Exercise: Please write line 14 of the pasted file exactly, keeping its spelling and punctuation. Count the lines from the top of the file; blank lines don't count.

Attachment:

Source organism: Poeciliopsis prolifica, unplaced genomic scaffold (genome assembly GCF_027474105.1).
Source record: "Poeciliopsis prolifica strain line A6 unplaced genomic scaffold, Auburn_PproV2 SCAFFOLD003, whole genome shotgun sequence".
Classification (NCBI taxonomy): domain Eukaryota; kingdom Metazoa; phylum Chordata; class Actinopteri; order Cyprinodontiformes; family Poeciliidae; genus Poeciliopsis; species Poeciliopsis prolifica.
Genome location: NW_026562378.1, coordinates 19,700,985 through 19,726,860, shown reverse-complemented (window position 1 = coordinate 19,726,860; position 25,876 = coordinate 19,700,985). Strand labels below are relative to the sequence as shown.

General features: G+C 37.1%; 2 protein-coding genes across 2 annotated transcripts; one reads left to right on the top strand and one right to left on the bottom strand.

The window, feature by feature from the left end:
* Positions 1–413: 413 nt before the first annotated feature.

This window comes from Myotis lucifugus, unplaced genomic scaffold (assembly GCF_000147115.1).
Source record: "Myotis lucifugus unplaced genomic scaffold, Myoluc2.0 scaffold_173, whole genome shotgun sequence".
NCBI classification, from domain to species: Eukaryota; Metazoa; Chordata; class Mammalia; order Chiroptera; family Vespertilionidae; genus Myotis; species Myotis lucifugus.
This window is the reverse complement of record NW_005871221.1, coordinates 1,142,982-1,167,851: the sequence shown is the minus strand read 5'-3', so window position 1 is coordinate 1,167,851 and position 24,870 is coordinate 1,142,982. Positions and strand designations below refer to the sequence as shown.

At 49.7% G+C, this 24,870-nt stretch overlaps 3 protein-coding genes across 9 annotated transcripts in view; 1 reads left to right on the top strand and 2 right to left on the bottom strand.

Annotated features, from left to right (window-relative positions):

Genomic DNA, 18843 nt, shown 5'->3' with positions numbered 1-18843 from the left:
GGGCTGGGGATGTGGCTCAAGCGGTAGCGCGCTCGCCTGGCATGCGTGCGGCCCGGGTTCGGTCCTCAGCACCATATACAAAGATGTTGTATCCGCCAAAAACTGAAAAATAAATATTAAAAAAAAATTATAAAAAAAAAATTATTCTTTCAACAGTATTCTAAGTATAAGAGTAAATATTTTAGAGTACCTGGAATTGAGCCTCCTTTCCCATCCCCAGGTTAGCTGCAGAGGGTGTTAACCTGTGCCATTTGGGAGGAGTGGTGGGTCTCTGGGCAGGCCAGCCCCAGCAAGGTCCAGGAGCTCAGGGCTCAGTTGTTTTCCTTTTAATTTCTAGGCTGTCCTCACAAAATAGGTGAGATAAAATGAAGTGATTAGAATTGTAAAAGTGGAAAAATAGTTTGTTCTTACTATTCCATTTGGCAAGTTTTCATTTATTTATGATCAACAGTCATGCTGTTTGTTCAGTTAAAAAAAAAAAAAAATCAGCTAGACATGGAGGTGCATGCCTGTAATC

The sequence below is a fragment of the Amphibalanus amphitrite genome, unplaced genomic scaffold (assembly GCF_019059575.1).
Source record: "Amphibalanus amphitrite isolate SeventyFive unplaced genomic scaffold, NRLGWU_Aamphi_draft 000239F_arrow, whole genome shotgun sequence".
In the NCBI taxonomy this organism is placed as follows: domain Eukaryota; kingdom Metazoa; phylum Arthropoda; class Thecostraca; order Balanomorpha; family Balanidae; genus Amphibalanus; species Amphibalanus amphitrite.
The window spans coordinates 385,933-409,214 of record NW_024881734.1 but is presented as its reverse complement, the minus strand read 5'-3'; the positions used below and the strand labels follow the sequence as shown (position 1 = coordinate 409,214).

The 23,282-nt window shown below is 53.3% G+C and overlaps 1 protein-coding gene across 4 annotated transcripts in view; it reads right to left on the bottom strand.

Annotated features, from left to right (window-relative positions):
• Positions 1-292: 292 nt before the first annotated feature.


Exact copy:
Genomic DNA, 18843 nt, shown 5'->3' with positions numbered 1-18843 from the left: